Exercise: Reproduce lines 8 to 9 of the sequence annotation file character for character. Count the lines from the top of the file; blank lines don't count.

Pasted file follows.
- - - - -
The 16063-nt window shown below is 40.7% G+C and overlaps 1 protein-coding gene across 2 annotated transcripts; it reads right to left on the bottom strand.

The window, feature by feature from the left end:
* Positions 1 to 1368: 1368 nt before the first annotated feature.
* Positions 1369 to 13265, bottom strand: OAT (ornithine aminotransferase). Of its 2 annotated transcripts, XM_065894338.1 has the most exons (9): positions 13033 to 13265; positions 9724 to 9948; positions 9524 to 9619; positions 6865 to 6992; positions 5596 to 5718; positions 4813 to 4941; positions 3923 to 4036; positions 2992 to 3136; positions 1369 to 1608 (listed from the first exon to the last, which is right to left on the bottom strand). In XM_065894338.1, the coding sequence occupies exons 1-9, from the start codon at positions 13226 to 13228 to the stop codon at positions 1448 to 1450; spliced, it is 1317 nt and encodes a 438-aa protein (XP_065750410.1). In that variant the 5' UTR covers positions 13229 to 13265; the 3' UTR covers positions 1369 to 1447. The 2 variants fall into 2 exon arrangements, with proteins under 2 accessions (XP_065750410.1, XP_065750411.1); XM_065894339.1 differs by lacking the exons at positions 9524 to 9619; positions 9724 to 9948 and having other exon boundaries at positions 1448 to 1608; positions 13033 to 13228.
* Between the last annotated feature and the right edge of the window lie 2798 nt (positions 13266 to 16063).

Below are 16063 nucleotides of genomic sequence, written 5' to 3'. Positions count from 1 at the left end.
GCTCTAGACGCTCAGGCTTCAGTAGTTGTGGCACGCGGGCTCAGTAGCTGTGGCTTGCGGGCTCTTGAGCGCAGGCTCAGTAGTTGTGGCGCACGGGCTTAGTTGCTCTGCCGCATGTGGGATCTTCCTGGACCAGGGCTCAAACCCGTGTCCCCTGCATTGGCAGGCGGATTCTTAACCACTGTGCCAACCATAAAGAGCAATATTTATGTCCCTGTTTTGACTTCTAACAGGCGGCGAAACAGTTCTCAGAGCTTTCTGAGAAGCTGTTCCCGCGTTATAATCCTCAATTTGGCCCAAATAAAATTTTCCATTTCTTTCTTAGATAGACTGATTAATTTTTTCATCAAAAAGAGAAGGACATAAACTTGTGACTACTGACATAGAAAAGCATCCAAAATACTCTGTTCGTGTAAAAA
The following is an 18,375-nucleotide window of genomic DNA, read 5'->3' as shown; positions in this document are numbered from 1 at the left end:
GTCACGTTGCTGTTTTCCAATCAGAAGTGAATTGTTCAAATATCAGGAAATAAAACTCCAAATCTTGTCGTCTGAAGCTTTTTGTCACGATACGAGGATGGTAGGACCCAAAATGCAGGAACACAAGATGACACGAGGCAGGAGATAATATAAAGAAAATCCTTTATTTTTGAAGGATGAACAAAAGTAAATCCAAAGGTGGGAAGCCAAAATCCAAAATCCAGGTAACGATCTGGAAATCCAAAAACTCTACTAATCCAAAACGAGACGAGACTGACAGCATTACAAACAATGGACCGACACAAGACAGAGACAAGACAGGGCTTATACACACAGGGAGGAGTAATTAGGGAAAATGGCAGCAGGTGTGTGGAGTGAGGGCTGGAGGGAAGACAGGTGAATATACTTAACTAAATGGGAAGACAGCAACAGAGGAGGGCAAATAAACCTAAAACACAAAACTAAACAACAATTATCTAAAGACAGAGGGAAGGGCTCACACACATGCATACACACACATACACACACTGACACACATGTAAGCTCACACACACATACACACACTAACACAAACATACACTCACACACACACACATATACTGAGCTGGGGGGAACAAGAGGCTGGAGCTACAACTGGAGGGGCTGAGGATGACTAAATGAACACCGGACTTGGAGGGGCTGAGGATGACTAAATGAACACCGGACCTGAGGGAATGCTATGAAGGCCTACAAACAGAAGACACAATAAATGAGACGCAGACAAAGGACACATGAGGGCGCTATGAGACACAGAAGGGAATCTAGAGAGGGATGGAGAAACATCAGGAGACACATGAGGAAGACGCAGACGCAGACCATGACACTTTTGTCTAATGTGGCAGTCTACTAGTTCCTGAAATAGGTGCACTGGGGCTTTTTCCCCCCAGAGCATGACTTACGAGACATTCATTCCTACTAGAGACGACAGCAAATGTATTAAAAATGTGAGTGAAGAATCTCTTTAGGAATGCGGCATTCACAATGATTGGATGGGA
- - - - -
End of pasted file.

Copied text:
The following is an 18,375-nucleotide window of genomic DNA, read 5'->3' as shown; positions in this document are numbered from 1 at the left end:
GTCACGTTGCTGTTTTCCAATCAGAAGTGAATTGTTCAAATATCAGGAAATAAAACTCCAAATCTTGTCGTCTGAAGCTTTTTGTCACGATACGAGGATGGTAGGACCCAAAATGCAGGAACACAAGATGACACGAGGCAGGAGATAATATAAAGAAAATCCTTTATTTTTGAAGGATGAACAAAAGTAAATCCAAAGGTGGGAAGCCAAAATCCAAAATCCAGGTAACGATCTGGAAATCCAAAAACTCTACTAATCCAAAACGAGACGAGACTGACAGCATTACAAACAATGGACCGACACAAGACAGAGACAAGACAGGGCTTATACACACAGGGAGGAGTAATTAGGGAAAATGGCAGCAGGTGTGTGGAGTGAGGGCTGGAGGGAAGACAGGTGAATATACTTAACTAAATGGGAAGACAGCAACAGAGGAGGGCAAATAAACCTAAAACACAAAACTAAACAACAATTATCTAAAGACAGAGGGAAGGGCTCACACACATGCATACACACACATACACACACTGACACACATGTAAGCTCACACACACATACACACACTAACACAAACATACACTCACACACACACACATATACTGAGCTGGGGGGAACAAGAGGCTGGAGCTACAACTGGAGGGGCTGAGGATGACTAAATGAACACCGGACTTGGAGGGGCTGAGGATGACTAAATGAACACCGGACCTGAGGGAATGCTATGAAGGCCTACAAACAGAAGACACAATAAATGAGACGCAGACAAAGGACACATGAGGGCGCTATGAGACACAGAAGGGAATCTAGAGAGGGATGGAGAAACATCAGGAGACACATGAGGAAGACGCAGACGCAGACCATGACACTTTTGTCTAATGTGGCAGTCTACTAGTTCCTGAAATAGGTGCACTGGGGCTTTTTCCCCCCAGAGCATGACTTACGAGACATTCATTCCTACTAGAGACGACAGCAAATGTATTAAAAATGTGAGTGAAGAATCTCTTTAGGAATGCGGCATTCACAATGATTGGATGGGA